Date Published: May 2006
STRMU is one type of the three main types of HOPWA housing activities, along with Tenant-Based Rental Assistance (TBRA) and residency in a housing facility, such as a community residence. The use of funds annually to provide these three types of housing support are considered the housing outputs of HOPWA programs, as reported in annual performance reports. HOPWA activities can involve other costs in addition to the direct housing costs for STRMU payments, rental subsidies or the development and operation costs for housing facilities. These other activities include permanent housing placement services and housing information services which can play a direct role in assisting clients gain access to available housing stock and qualify for or secure occupancy. Permanent housing placement services can be used to help address pressing housing situations in order to secure a new residence. Permanent housing placement costs may include reasonable costs for security deposits (not to exceed two months of rent costs), related credit checks, and assistance in completing permanent housing applications. In addition, many clients have service needs that can be addressed with related supportive services offered on-site or by improved access off-site as part of a supportive housing project. Grantees should consider how to best make use of these program activities, found at 24 CFR 574.300(b), and the connection with other resources to address the needs in the community. A generalized statement on the main HOPWA activities is shown in an attached chart to this FAQ.
The goal of the HOPWA program is to provide a stable living environment for households who are experiencing a financial crisis as a result of issues arising from their HIV/AIDS condition. STRMU assistance is used as part of a homeless prevention strategy, intended to reduce the risks of homelessness, and to improve access to health care and other needed support. As a reasonable public policy goal, HUD seeks to foster long-term solutions to housing problems of eligible persons. This can be done through the use these time-limited housing assistance payments (STRMU) and by the creation of individual housing service plans that include an assessment of current resources and establish long-term goals for recipient households. These goals should involve efforts to restore client self-sufficiency and future independence from the need for housing support. On-going assessments of the housing assistance and supportive services requested by participants, as required under 24 CFR 574.500, may be evidenced by the development of a housing service plan for every client of the agency approving the expenditure of STRMU payments.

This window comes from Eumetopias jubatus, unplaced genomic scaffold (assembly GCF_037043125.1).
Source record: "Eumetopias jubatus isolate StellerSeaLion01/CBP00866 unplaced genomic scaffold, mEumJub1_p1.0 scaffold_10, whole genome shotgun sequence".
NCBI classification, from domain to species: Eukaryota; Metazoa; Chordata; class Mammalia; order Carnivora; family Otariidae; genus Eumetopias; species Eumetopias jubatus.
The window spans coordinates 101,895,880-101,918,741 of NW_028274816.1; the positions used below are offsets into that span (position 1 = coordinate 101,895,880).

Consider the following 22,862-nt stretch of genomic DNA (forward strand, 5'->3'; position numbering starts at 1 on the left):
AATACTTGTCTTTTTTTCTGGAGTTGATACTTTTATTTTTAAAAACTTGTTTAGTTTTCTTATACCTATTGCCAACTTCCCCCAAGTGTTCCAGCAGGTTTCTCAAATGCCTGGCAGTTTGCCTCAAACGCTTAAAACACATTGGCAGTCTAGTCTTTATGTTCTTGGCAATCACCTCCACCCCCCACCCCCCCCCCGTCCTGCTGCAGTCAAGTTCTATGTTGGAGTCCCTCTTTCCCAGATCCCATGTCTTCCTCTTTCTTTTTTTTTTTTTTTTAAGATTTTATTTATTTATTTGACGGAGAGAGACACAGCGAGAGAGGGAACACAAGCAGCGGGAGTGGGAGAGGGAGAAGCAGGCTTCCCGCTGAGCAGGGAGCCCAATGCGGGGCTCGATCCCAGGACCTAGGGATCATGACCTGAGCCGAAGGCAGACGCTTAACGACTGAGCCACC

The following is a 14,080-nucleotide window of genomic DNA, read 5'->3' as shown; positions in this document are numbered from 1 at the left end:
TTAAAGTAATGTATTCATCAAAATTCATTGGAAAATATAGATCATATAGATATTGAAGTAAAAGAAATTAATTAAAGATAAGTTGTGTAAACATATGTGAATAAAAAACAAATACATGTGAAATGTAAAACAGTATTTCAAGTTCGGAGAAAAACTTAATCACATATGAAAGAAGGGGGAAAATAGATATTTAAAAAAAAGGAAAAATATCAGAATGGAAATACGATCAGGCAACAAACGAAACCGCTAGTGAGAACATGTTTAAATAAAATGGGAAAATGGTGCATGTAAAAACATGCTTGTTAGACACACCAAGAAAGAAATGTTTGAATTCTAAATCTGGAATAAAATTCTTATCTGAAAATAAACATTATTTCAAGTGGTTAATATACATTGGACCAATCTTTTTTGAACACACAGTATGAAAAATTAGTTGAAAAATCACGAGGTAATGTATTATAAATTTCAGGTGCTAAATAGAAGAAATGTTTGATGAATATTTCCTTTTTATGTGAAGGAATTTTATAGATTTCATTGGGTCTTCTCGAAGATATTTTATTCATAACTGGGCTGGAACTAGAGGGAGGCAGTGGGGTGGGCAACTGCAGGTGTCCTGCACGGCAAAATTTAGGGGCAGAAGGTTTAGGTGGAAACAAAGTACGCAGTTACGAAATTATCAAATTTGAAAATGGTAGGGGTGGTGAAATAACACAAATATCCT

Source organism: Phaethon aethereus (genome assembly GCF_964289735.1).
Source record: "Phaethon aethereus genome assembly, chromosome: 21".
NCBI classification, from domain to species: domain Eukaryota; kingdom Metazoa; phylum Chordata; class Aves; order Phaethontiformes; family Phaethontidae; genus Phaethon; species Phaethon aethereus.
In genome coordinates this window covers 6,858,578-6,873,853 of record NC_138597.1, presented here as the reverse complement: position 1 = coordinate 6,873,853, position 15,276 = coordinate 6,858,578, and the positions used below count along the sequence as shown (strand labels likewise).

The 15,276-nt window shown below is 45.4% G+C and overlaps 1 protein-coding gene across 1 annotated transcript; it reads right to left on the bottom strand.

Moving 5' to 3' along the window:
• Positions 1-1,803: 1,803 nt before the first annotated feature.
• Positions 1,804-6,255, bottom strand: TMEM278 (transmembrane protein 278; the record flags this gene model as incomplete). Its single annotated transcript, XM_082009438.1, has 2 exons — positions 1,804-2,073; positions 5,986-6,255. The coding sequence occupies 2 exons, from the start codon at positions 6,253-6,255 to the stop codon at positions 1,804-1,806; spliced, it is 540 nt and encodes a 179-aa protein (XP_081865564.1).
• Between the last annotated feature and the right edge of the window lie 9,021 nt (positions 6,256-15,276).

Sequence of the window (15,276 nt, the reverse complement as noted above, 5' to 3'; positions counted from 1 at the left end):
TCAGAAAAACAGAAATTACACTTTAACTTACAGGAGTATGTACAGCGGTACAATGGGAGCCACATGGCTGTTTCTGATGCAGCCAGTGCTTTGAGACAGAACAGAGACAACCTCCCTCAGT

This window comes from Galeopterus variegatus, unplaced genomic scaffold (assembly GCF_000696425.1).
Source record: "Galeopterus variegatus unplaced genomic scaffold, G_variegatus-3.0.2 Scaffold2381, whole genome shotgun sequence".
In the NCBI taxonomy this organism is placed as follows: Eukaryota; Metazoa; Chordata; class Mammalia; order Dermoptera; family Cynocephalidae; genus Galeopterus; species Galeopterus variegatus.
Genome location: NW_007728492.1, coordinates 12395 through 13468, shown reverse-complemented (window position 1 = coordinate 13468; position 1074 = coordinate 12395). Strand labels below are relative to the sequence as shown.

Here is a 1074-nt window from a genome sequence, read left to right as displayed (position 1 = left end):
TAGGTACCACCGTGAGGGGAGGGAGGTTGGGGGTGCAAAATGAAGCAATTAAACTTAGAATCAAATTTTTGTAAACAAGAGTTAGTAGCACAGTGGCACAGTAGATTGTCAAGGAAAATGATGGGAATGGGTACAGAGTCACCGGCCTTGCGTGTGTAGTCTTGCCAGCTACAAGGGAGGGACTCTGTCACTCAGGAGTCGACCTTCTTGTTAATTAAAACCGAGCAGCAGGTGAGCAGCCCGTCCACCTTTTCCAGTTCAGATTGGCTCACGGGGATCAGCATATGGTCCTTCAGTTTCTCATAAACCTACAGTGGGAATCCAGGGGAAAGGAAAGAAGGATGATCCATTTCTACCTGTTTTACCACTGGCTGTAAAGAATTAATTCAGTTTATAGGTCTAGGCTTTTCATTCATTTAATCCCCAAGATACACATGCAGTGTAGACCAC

Updated HOPWA performance reporting tools such as the Annual Performance Report (APR) for competitive grantees (form HUD-40110-C, revised 1/2006) and the Consolidated Annual Performance Report (CAPER) and Integrated Information and Disbursement System (IDIS) for formula grantees (form HUD-40110-D, revised 1/2006 and IDIS version 10.0 released May, 2006) also focus on the results of HOPWA housing efforts. Stand-alone STRMU payments are likely to create only a temporary solution that reduces the clients more immediate risks of homelessness for many client households. Others may only require this limited support to address a temporary crisis or housing issue. A short-term project may only evidence a partial achievement of your project goals for client outcomes. For HOPWA, these program outcomes will be shown in data on how clients achieve and maintain stable housing, reduce their risks of homelessness and improve their access to care. Grantees should consider how these short-term efforts connect to more stable living arrangements that are needed and can be addressed in a housing service plan for the household along with the provision of this permanent housing support from HOPWA or other sources.